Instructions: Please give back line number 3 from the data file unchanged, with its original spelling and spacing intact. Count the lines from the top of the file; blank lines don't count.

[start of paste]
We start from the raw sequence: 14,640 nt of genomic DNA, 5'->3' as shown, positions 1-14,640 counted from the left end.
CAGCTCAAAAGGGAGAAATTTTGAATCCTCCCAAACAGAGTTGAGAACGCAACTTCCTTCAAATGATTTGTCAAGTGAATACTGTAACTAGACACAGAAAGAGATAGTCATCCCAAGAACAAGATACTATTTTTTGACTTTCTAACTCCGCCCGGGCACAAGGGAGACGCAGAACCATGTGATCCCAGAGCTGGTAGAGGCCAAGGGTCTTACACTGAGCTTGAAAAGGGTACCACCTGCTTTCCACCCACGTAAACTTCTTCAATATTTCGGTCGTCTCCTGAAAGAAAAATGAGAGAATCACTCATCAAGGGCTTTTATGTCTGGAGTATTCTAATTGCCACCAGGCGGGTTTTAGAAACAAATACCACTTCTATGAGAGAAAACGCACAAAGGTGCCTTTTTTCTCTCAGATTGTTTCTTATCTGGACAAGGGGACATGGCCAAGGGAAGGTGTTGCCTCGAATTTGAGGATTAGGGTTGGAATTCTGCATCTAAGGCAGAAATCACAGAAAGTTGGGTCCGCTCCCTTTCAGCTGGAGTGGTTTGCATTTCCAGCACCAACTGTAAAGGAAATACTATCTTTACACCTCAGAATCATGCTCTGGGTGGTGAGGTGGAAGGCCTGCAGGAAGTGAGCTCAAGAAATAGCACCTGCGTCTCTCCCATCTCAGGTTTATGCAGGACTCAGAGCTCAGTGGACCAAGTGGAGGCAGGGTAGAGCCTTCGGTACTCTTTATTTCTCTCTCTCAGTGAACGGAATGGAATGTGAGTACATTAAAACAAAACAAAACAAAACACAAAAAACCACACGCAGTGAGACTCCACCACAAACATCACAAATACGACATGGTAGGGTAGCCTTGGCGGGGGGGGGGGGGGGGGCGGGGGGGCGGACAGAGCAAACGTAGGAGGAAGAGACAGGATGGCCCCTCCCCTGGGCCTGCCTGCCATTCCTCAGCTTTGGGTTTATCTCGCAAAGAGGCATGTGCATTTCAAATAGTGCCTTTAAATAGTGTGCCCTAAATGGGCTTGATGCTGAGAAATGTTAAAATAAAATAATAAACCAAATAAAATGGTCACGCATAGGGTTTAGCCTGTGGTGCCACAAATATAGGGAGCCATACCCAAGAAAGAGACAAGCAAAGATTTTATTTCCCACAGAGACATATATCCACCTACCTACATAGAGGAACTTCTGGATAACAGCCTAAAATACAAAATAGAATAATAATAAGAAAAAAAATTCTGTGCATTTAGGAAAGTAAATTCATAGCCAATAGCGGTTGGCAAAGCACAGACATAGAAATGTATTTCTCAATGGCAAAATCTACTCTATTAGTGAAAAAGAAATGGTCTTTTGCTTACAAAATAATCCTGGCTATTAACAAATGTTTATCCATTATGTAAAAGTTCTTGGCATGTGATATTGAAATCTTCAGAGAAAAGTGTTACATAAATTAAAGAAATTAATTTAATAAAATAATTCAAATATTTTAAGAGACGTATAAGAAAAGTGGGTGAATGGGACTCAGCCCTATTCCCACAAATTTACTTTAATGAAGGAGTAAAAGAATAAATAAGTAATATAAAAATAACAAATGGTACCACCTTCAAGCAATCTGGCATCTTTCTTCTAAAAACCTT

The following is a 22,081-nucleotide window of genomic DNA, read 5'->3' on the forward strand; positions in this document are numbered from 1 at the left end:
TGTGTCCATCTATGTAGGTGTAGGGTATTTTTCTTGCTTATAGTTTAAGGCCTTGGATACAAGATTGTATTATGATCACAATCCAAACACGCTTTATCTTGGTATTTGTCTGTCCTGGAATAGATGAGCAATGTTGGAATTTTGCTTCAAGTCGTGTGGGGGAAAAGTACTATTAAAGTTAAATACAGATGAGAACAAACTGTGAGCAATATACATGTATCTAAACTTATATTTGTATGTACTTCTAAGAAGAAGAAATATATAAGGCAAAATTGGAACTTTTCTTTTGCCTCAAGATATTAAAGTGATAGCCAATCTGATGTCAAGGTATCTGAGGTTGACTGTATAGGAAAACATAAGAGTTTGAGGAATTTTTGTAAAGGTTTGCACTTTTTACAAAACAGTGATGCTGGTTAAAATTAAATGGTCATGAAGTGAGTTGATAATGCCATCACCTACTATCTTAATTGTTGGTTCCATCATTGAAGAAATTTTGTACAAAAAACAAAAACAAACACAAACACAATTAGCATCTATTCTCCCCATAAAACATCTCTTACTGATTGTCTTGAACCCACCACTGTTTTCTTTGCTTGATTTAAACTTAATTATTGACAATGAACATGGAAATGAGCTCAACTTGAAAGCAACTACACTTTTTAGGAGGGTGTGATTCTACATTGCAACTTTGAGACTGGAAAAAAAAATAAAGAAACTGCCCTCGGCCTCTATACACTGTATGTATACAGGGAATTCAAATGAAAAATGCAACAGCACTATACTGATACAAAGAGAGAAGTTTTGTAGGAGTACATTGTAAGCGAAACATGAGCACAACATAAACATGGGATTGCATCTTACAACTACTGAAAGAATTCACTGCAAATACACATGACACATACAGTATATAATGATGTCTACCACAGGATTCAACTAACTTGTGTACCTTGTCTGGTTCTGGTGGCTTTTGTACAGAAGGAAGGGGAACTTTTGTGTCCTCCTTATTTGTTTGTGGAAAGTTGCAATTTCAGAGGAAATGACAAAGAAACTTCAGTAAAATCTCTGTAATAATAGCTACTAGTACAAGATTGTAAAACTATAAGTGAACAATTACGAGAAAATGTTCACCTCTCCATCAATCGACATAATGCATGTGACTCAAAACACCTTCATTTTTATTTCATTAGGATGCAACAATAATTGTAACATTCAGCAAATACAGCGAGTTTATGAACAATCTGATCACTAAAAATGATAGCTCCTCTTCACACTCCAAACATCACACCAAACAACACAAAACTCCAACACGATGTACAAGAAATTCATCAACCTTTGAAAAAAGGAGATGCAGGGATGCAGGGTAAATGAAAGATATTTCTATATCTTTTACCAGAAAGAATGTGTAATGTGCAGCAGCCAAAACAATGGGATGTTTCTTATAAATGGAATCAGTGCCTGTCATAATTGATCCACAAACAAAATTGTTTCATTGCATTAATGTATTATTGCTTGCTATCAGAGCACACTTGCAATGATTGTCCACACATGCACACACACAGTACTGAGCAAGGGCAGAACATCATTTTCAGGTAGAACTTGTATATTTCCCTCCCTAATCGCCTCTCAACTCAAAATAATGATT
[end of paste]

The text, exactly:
The following is a 22,081-nucleotide window of genomic DNA, read 5'->3' on the forward strand; positions in this document are numbered from 1 at the left end: